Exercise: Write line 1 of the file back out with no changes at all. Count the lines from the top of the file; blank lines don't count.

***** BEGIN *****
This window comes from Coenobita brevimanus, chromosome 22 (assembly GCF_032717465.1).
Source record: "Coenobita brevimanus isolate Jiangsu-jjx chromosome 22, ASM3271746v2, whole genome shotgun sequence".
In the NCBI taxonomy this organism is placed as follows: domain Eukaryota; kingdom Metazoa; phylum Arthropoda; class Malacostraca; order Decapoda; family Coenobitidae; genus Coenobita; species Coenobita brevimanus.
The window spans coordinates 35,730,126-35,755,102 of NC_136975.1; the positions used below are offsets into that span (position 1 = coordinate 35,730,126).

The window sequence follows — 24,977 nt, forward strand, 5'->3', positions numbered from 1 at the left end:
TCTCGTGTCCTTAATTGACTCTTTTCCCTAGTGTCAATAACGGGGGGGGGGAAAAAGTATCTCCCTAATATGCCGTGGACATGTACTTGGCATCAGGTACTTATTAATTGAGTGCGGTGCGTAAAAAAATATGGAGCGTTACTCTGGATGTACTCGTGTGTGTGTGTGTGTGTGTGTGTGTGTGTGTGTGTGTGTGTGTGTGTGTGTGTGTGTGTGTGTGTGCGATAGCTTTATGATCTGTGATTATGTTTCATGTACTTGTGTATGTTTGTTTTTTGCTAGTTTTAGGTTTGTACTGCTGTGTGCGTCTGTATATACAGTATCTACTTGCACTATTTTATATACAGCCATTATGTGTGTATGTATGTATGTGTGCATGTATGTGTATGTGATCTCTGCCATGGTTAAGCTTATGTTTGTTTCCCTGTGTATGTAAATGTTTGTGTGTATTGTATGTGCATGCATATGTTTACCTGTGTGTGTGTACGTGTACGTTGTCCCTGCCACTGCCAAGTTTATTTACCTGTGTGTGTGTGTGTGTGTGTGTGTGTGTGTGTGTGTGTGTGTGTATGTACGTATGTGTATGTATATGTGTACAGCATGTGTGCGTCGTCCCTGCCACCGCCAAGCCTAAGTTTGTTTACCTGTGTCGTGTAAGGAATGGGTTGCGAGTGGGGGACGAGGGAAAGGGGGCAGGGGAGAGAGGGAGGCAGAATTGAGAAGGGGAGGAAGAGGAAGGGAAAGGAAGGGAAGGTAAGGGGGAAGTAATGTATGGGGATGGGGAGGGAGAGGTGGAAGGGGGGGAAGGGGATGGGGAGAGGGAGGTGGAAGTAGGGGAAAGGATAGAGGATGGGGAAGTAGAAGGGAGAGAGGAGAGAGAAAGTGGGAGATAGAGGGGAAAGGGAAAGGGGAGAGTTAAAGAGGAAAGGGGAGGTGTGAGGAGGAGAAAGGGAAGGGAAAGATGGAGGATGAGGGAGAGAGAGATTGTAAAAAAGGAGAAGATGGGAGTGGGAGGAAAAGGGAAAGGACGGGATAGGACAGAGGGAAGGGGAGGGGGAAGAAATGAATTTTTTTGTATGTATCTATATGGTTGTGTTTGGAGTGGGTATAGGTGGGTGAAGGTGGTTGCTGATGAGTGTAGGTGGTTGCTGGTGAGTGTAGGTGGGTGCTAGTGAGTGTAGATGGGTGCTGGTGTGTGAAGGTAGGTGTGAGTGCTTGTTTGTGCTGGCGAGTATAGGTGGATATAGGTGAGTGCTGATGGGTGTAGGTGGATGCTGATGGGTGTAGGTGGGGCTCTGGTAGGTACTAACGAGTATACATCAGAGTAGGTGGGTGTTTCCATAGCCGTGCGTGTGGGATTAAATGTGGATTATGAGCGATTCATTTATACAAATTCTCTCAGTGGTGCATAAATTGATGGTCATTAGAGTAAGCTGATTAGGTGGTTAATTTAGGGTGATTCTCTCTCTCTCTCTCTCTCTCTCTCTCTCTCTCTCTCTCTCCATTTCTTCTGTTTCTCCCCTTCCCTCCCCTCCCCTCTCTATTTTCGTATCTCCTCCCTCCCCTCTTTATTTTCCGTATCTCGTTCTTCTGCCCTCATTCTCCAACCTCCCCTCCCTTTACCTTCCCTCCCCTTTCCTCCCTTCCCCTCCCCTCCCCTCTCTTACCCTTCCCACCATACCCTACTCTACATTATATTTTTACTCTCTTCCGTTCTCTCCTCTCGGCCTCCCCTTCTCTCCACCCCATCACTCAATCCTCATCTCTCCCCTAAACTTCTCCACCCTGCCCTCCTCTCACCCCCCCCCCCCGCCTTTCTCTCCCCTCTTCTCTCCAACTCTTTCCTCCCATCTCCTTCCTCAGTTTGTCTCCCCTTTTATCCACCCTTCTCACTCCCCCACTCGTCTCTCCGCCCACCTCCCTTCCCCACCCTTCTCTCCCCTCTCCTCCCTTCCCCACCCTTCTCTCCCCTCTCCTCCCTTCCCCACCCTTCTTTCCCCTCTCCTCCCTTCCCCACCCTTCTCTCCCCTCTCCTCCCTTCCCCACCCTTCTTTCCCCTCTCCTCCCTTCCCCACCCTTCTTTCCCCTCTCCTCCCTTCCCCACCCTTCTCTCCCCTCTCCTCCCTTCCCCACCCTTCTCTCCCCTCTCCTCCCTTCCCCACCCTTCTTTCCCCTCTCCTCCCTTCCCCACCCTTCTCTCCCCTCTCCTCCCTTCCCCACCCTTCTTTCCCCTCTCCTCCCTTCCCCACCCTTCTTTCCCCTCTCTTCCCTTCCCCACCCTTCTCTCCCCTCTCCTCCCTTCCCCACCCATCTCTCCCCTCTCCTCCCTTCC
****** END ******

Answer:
This window comes from Coenobita brevimanus, chromosome 22 (assembly GCF_032717465.1).